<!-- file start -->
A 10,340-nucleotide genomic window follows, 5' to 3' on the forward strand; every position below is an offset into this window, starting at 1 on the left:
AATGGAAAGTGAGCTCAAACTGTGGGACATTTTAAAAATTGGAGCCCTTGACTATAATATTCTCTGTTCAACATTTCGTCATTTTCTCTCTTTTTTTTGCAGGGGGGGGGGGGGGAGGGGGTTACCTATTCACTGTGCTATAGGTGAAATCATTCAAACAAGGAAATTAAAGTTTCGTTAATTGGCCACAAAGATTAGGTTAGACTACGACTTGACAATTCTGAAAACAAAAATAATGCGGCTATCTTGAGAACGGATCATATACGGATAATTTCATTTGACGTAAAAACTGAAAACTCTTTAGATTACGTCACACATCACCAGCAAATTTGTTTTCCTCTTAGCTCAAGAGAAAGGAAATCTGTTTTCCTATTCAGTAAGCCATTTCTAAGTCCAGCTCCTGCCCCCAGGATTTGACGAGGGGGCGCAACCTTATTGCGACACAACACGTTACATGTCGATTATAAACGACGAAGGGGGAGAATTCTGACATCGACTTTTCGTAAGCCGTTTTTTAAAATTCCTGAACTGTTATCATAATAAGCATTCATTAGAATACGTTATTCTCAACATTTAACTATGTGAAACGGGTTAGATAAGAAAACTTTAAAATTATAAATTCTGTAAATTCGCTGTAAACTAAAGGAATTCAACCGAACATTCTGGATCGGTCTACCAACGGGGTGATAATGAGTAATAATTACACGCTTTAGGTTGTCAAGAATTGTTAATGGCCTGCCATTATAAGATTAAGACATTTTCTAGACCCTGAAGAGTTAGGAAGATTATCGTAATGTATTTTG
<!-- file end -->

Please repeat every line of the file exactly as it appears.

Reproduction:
A 10,340-nucleotide genomic window follows, 5' to 3' on the forward strand; every position below is an offset into this window, starting at 1 on the left:
AATGGAAAGTGAGCTCAAACTGTGGGACATTTTAAAAATTGGAGCCCTTGACTATAATATTCTCTGTTCAACATTTCGTCATTTTCTCTCTTTTTTTTGCAGGGGGGGGGGGGGGAGGGGGTTACCTATTCACTGTGCTATAGGTGAAATCATTCAAACAAGGAAATTAAAGTTTCGTTAATTGGCCACAAAGATTAGGTTAGACTACGACTTGACAATTCTGAAAACAAAAATAATGCGGCTATCTTGAGAACGGATCATATACGGATAATTTCATTTGACGTAAAAACTGAAAACTCTTTAGATTACGTCACACATCACCAGCAAATTTGTTTTCCTCTTAGCTCAAGAGAAAGGAAATCTGTTTTCCTATTCAGTAAGCCATTTCTAAGTCCAGCTCCTGCCCCCAGGATTTGACGAGGGGGCGCAACCTTATTGCGACACAACACGTTACATGTCGATTATAAACGACGAAGGGGGAGAATTCTGACATCGACTTTTCGTAAGCCGTTTTTTAAAATTCCTGAACTGTTATCATAATAAGCATTCATTAGAATACGTTATTCTCAACATTTAACTATGTGAAACGGGTTAGATAAGAAAACTTTAAAATTATAAATTCTGTAAATTCGCTGTAAACTAAAGGAATTCAACCGAACATTCTGGATCGGTCTACCAACGGGGTGATAATGAGTAATAATTACACGCTTTAGGTTGTCAAGAATTGTTAATGGCCTGCCATTATAAGATTAAGACATTTTCTAGACCCTGAAGAGTTAGGAAGATTATCGTAATGTATTTTG